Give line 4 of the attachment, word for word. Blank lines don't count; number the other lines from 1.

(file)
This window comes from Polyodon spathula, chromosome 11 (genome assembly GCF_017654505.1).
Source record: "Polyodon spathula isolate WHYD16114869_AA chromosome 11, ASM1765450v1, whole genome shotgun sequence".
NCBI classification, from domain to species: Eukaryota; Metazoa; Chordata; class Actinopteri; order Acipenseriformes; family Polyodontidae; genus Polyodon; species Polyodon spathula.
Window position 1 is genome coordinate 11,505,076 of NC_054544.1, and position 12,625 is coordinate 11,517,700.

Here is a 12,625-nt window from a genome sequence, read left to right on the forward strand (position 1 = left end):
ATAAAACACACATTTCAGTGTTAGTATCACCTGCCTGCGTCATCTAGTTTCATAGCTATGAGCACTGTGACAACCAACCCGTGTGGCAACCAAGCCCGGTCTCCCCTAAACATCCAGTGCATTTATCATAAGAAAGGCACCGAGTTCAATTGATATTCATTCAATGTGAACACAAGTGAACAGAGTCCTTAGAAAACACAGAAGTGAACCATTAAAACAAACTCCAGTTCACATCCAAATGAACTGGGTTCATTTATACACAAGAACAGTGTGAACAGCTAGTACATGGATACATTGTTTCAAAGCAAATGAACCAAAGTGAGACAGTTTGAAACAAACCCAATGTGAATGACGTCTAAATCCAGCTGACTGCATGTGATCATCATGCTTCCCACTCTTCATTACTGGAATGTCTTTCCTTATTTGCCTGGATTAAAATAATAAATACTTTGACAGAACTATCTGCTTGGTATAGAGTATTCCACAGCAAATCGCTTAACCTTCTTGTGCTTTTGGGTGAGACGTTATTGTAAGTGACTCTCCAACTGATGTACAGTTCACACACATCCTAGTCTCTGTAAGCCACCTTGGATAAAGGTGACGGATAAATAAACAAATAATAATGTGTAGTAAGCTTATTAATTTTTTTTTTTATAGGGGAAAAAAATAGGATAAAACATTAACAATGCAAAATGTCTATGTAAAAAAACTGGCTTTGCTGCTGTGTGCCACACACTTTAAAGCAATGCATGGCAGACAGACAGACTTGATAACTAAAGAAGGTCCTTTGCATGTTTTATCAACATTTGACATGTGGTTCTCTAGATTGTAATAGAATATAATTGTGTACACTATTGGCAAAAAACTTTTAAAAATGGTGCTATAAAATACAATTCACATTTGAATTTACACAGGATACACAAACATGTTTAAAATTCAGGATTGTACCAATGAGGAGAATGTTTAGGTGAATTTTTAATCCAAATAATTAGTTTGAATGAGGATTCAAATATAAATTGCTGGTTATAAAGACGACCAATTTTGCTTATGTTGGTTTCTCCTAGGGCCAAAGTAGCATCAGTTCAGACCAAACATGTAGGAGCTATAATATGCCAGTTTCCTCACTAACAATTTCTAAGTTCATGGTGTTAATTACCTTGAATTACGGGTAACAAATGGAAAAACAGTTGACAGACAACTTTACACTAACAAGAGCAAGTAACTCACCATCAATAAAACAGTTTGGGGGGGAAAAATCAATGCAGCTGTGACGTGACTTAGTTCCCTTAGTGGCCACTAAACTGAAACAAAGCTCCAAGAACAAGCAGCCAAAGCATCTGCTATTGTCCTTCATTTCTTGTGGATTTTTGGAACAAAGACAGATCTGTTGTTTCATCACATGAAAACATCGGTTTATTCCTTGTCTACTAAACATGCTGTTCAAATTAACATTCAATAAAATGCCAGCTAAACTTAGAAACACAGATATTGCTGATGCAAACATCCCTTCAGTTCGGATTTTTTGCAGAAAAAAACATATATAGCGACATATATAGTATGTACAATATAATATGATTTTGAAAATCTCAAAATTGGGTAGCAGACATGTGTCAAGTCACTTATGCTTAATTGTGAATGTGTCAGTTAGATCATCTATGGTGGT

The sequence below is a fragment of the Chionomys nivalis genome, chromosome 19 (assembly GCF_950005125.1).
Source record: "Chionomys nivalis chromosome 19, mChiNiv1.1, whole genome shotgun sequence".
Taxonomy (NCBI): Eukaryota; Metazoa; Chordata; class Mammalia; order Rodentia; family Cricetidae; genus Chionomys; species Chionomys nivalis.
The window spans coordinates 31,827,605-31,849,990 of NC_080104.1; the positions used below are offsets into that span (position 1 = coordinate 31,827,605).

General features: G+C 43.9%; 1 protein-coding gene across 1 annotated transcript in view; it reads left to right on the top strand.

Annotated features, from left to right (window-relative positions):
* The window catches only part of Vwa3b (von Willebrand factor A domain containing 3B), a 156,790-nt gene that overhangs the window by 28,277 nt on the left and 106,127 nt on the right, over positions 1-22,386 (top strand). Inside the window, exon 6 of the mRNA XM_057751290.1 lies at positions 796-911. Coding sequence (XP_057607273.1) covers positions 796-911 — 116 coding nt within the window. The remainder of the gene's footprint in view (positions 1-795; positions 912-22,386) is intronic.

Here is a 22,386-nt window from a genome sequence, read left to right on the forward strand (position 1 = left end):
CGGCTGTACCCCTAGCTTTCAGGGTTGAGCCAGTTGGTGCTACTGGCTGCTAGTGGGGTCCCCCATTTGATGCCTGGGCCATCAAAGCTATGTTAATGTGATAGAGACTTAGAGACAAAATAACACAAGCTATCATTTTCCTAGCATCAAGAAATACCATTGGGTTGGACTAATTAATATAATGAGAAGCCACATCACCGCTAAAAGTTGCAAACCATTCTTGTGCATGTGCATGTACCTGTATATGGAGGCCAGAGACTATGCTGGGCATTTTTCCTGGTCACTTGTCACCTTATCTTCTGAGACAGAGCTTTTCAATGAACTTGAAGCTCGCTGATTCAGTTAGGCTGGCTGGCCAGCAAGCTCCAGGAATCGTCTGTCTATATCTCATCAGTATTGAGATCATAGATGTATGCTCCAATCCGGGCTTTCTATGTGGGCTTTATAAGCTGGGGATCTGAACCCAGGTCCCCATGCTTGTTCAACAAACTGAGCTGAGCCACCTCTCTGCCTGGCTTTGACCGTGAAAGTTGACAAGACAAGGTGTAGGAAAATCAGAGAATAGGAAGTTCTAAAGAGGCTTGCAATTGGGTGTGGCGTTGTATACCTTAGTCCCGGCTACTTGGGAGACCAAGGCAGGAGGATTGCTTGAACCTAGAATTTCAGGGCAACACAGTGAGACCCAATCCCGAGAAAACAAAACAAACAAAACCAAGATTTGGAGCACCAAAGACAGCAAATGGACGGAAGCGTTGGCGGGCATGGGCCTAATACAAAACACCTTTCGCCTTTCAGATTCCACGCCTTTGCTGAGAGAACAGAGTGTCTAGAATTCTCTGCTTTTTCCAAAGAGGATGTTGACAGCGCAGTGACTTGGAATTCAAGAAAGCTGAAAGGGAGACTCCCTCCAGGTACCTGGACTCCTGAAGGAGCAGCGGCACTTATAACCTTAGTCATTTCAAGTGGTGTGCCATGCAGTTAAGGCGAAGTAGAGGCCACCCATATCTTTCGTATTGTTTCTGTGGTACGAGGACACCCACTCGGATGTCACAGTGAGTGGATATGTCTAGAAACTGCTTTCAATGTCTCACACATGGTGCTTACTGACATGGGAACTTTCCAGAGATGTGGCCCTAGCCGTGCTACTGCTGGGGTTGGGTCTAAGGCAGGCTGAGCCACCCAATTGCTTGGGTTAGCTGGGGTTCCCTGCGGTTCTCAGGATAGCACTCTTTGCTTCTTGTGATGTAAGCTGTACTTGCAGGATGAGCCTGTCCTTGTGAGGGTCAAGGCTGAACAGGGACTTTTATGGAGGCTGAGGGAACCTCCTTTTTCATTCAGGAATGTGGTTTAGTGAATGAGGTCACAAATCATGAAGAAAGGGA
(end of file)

Window position 1 is genome coordinate 11,505,076 of NC_054544.1, and position 12,625 is coordinate 11,517,700.